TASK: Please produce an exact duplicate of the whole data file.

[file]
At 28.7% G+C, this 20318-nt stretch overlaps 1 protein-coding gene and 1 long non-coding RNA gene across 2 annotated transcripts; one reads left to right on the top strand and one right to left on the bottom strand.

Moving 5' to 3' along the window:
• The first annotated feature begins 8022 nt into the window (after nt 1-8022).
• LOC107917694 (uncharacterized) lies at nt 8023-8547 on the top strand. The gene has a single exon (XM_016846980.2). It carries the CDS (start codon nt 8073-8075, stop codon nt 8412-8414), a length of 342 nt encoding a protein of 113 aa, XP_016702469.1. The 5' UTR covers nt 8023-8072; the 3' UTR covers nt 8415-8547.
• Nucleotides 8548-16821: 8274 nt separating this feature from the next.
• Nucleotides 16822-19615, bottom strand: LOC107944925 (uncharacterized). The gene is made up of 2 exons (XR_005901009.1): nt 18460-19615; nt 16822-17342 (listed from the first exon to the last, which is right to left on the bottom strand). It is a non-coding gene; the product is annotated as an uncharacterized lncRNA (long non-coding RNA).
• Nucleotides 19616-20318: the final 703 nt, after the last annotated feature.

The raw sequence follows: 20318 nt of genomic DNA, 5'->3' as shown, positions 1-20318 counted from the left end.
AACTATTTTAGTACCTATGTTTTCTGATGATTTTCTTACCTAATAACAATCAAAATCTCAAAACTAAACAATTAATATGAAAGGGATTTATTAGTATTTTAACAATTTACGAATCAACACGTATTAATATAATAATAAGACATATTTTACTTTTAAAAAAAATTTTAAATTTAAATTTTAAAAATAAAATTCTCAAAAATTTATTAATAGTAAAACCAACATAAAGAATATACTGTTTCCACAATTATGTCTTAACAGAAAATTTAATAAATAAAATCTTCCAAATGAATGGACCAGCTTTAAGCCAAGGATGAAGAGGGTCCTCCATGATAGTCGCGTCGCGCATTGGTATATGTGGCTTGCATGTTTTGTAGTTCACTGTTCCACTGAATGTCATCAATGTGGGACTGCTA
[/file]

At 28.7% G+C, this 20318-nt stretch overlaps 1 protein-coding gene and 1 long non-coding RNA gene across 2 annotated transcripts; one reads left to right on the top strand and one right to left on the bottom strand.

Moving 5' to 3' along the window:
• The first annotated feature begins 8022 nt into the window (after nt 1-8022).
• LOC107917694 (uncharacterized) lies at nt 8023-8547 on the top strand. The gene has a single exon (XM_016846980.2). It carries the CDS (start codon nt 8073-8075, stop codon nt 8412-8414), a length of 342 nt encoding a protein of 113 aa, XP_016702469.1. The 5' UTR covers nt 8023-8072; the 3' UTR covers nt 8415-8547.
• Nucleotides 8548-16821: 8274 nt separating this feature from the next.
• Nucleotides 16822-19615, bottom strand: LOC107944925 (uncharacterized). The gene is made up of 2 exons (XR_005901009.1): nt 18460-19615; nt 16822-17342 (listed from the first exon to the last, which is right to left on the bottom strand). It is a non-coding gene; the product is annotated as an uncharacterized lncRNA (long non-coding RNA).
• Nucleotides 19616-20318: the final 703 nt, after the last annotated feature.

The raw sequence follows: 20318 nt of genomic DNA, 5'->3' as shown, positions 1-20318 counted from the left end.
AACTATTTTAGTACCTATGTTTTCTGATGATTTTCTTACCTAATAACAATCAAAATCTCAAAACTAAACAATTAATATGAAAGGGATTTATTAGTATTTTAACAATTTACGAATCAACACGTATTAATATAATAATAAGACATATTTTACTTTTAAAAAAAATTTTAAATTTAAATTTTAAAAATAAAATTCTCAAAAATTTATTAATAGTAAAACCAACATAAAGAATATACTGTTTCCACAATTATGTCTTAACAGAAAATTTAATAAATAAAATCTTCCAAATGAATGGACCAGCTTTAAGCCAAGGATGAAGAGGGTCCTCCATGATAGTCGCGTCGCGCATTGGTATATGTGGCTTGCATGTTTTGTAGTTCACTGTTCCACTGAATGTCATCAATGTGGGACTGCTA